The game here is to create a ridiculously broad definition of “nationalism” – basically, if you think open borders and sanctuary cities are bad, or that America’s trade policies ought to benefit Americans, you’re in! – and then equate this ersatz “nationalism” with racism, and then progressives can feel good while sticking the fascist label on suburbanites and small-town Americans.

That’s how hideously out-of-touch our elites have become: they think the very concept of responsible citizenship is now a hideous far-Right idea, disturbingly reminiscent of Germany on the eve of Hitler. In Europe, the elite’s disdain for the prerogatives of its own citizens has created a migrant crisis that is tearing their societies apart. Citizens who speak out against these disastrous policies are sick and tired of being called “far-Right nationalists” and compared to brownshirts.

It’s not the Right that shoved a pile of issues clean off the edge of the political table, and told Americans they’re no longer allowed to vote against the judgment of the elites, or even question it. It’s not the Right that decided the U.S. government doesn’t need budgets any more (although, sadly, quite a few Republicans were complicit in that.)

It’s not the Right that turned agencies like the IRS and EPA into weapons against the people. It’s not the Right currently toying with the idea of Soviet-style show trials for “climate change deniers.” And it’s not the Right getting cozy with the worst totalitarian instincts of militant political Islam.

Mark Leonard, director of the European Council on Foreign Relations, makes an astute observation:

The crash of 2008 showed how globalization creates losers as well as winners. In many countries, middle-class wages are stagnant and politics has become a battle over a shrinking pie. Populists have replaced contests between left and right with a struggle between cosmopolitan elites and angry nativists.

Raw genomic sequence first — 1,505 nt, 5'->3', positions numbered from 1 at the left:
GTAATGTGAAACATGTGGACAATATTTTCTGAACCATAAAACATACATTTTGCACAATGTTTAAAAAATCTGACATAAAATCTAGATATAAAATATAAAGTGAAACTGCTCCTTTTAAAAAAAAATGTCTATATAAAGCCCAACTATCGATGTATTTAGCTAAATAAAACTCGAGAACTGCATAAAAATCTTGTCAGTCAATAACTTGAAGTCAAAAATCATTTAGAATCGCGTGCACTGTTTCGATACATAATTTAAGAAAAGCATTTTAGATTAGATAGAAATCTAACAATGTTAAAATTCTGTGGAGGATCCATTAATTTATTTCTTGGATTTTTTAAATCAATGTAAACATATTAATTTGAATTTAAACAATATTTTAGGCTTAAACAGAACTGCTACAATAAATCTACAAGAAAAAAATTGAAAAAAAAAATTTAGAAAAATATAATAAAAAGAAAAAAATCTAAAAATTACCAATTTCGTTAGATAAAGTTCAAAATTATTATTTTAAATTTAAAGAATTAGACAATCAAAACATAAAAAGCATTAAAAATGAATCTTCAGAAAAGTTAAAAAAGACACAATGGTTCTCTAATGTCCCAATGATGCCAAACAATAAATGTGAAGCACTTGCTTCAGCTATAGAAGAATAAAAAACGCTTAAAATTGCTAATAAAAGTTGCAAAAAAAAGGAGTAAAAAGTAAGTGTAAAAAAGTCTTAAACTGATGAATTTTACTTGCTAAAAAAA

That’s what this is really all about: a struggle between elites and the common people – who are not “angry nativists,” but rather people who simply want their governments to work for them for a change. We’ve reached the point where “populism” and “nativism” mean “American government putting the American people first.”

Incredibly, you’re supposed to feel bad about saying that.

The American Left has deliberately created an economy where the workforce has dwindled – don’t believe cooked government reports that claim “unemployment is down” – where the underclass is swelling, a fearful number of people require government benefits to survive, and damn near everyone needs subsidies to buy health insurance now.

Obama Democrats created a government where politically-allied business concerns can use government brown-shirted bureaucrats to crush business rivals, as happened with Gibson Guitars. The Nazis would beam with approval. That’s how it works in fascist systems. Only loyal members of the Party can do business, under the wise guidance of their glorious leadership, for the greater good of the People.

The Left created a totalitarian environment where every choice we make is freighted with political significance. The Left created a gulf between elites and the common man so immense that merely objecting to abuse of our immigration system is denounced as xenophobia by the elite. Everything in America right now that could explode into chaos is the work of the Left, not the Right.

Now we’re watching violent mobs of Clinton and Sanders supporters – with a heavy infusion of illegal alien muscle – attacking people at Trump rallies, and their media auxiliaries are blaming the victims, including brutalized women, because they supposedly had it coming. The Democrat mayor of San Jose, a stalwart Hillary Clinton supporter, is making that argument. Major left-wing websites are telling their readers to launch violent attacks on more Trump rallies.

That’s pure, straight-up brownshirt fascism, folks. That’s what it looks like. The thugs always claim they’re justified because their victims are awful. Obama’s “Church of the State” politics help these mobs, and their enablers, assume the posture of righteous crusaders. Underneath the sanctimony lies the same demand totalitarian thugs always make, from fascist Europe to militant Islam: Submit, do what we demand, and you won’t get hurt. If you keep resisting, everything that happens is your fault.

No society comfortable with that argument is free. No nation where a mainstream political party’s elected officials make that argument will survive as a republic.

The Left responds by shrieking that they hear some rhetoric from the Right that reminds them of 1930s Germany, as though fascism was a matter of people saying harsh things. If we are unfortunate enough to tumble into the three-cornered hell of fascism, socialism and communism, or any other collectivist nightmare, you may rest assured it will involve a lot more than bitter words.